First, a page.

Commercial Division Blog

Posted: December 6, 2018 / Categories Commercial, Contempt

Movant Need Not Prove Willful and Contumacious Conduct to Prevail on Civil Contempt Motion

On December 5, 2018, the Second Department issued a decision in Palmieri v. Town of Babylon, 2018 NY Slip Op. 08317, holding that a movant was not required to prove willful and contumacious conduct in order to prevail on a motion for civil contempt, explaining:

As an initial matter, the Supreme Court should not have required the plaintiff to prove willful and contumacious conduct on the part of the Town. In order to sustain a finding of civil contempt, it is not necessary that the disobedience be deliberate or willful; rather, the mere act of disobedience, regardless of its motive, is sufficient if such disobedience defeats, impairs, impedes or prejudices the rights of a party.

In order to adjudicate a party in civil contempt, a court must find: (1) that a lawful order of the court, clearly expressing an unequivocal mandate, was in effect, (2) that the party against whom contempt is sought disobeyed the order, (3) that the party who disobeyed the order had knowledge of its terms, and (4) that the movant was prejudiced by the offending conduct. The party seeking a finding of civil contempt must prove these elements by clear and convincing evidence.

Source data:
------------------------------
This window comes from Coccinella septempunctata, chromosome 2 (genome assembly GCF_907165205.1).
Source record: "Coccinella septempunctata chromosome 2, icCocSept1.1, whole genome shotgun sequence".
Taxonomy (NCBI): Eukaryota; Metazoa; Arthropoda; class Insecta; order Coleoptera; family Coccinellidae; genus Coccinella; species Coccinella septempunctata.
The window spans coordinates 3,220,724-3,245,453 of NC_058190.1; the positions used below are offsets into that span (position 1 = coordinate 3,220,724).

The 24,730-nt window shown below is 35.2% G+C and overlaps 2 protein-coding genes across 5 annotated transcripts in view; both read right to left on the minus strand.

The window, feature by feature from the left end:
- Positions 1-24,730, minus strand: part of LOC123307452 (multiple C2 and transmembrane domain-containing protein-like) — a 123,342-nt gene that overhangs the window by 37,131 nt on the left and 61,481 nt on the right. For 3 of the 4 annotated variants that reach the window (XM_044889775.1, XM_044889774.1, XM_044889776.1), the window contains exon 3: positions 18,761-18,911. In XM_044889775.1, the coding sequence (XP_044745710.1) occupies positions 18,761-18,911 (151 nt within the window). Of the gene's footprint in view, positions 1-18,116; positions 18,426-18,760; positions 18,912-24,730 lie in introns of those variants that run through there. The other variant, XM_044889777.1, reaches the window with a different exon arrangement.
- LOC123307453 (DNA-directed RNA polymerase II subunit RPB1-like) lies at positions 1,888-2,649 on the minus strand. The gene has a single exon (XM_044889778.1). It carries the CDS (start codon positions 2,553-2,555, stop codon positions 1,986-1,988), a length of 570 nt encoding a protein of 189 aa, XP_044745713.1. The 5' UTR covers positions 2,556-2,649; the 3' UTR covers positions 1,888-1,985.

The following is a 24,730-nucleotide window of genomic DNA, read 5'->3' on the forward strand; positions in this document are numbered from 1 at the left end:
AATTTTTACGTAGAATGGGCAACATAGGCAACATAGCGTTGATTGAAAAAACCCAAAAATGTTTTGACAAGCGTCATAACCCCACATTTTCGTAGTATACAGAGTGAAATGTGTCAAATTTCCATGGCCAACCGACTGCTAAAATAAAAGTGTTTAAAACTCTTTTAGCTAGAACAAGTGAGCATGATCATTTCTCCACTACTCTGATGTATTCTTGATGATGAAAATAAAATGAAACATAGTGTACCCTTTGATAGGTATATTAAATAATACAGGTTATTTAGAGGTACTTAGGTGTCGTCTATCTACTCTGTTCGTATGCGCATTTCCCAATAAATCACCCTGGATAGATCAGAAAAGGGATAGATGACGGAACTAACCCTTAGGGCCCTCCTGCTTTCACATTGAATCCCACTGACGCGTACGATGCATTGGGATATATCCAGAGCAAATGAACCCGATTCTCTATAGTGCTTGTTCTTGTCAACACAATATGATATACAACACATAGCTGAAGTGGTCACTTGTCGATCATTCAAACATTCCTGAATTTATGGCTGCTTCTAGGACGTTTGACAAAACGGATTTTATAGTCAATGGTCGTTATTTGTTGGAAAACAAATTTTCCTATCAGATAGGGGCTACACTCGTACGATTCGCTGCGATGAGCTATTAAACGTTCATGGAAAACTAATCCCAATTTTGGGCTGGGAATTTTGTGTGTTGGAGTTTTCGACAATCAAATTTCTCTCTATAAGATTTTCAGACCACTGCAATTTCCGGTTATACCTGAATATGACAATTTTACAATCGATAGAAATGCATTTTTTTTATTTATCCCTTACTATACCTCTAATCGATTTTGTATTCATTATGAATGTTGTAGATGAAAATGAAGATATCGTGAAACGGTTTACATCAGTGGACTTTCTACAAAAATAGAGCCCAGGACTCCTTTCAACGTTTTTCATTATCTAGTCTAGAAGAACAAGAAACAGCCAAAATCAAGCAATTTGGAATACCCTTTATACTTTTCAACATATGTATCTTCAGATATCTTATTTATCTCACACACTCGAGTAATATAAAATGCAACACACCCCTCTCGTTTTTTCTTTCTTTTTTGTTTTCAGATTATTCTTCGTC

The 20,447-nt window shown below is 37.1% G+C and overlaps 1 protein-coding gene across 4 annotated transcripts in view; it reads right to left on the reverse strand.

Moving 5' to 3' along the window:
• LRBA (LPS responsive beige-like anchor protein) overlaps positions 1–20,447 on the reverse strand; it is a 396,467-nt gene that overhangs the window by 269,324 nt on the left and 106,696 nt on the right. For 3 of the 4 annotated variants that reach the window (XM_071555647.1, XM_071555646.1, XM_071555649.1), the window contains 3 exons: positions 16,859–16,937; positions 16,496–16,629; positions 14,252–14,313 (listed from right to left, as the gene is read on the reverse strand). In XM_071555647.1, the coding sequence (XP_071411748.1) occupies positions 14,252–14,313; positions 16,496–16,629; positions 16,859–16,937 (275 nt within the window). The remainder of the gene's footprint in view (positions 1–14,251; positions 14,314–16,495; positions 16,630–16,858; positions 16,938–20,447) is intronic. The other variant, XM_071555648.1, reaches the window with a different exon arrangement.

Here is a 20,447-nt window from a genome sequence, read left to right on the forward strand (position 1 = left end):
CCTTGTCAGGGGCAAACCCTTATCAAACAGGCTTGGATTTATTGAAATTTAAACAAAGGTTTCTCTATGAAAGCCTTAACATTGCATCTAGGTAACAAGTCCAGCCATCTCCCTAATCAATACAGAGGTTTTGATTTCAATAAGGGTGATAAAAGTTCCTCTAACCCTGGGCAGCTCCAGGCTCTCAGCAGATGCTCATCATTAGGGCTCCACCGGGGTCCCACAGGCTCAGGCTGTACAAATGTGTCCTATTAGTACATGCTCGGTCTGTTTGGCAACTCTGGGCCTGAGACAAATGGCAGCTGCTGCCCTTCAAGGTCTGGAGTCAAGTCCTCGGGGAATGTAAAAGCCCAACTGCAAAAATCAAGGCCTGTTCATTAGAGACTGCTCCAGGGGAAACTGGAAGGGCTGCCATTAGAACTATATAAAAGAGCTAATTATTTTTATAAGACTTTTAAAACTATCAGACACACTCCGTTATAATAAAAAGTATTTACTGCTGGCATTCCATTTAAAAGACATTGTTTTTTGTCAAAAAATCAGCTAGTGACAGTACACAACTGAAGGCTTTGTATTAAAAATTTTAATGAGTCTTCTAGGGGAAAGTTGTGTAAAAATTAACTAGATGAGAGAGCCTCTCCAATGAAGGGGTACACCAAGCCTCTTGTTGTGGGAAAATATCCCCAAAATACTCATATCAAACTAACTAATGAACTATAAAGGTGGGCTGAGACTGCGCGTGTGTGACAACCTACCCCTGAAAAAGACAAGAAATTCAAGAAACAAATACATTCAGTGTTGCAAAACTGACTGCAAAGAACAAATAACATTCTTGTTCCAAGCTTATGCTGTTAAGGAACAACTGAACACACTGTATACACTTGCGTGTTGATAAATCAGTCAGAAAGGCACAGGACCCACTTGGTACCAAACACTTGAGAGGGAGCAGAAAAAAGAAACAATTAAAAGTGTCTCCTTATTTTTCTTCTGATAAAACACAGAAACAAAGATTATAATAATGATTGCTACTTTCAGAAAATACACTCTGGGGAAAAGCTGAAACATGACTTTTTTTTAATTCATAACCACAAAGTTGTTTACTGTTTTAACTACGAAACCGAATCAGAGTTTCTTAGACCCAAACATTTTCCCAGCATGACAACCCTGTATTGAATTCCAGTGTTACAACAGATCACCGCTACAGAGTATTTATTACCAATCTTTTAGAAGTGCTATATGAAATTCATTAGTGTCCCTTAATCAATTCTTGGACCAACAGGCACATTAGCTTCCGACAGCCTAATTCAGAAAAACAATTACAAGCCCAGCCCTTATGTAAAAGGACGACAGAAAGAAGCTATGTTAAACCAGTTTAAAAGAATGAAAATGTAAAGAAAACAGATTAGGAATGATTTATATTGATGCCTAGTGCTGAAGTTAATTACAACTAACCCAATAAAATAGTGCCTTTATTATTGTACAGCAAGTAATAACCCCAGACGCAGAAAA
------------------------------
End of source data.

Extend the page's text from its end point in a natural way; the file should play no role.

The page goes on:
Here, the plaintiff established by clear and convincing evidence that the so-ordered stipulation clearly expressed an unequivocal mandate to construct a fence at the Southern end of South Little East Neck Road extending across the entire width of the Town's property at that location, that the Town had knowledge of the stipulation and nevertheless disobeyed it, and that the plaintiff was prejudiced by the offending conduct.

In opposition, the Town failed to refute the plaintiff's showing or to offer evidence of a defense such as an inability to comply with the order. The Town, which offered no witnesses at the hearing, failed to establish that DEC approval is required to comply with the stipulation. The Town's permit application for the construction of a fence extending into Great South Bay is entirely different from the fence contemplated under the parties' stipulation, and the Town failed to establish that any regulation prevents it from constructing the fence it promised to erect in 2004, approximately 14 years ago. Accordingly, the Supreme Court should have granted that branch of the plaintiff's motion which was to hold the Town in civil contempt for failing to comply with the stipulation, as well as that branch of the plaintiff's motion which was for an award of costs and attorney's fees incurred in connection with bringing the motion.

(Internal quotations and citations omitted).

No matter who you are (even a municipal government) or what kind of litigation you are involved in, you must obey the court's orders. Contact Schlam Stone & Dolan partner John Lundin at if you or a client have have been accused of violating a court order.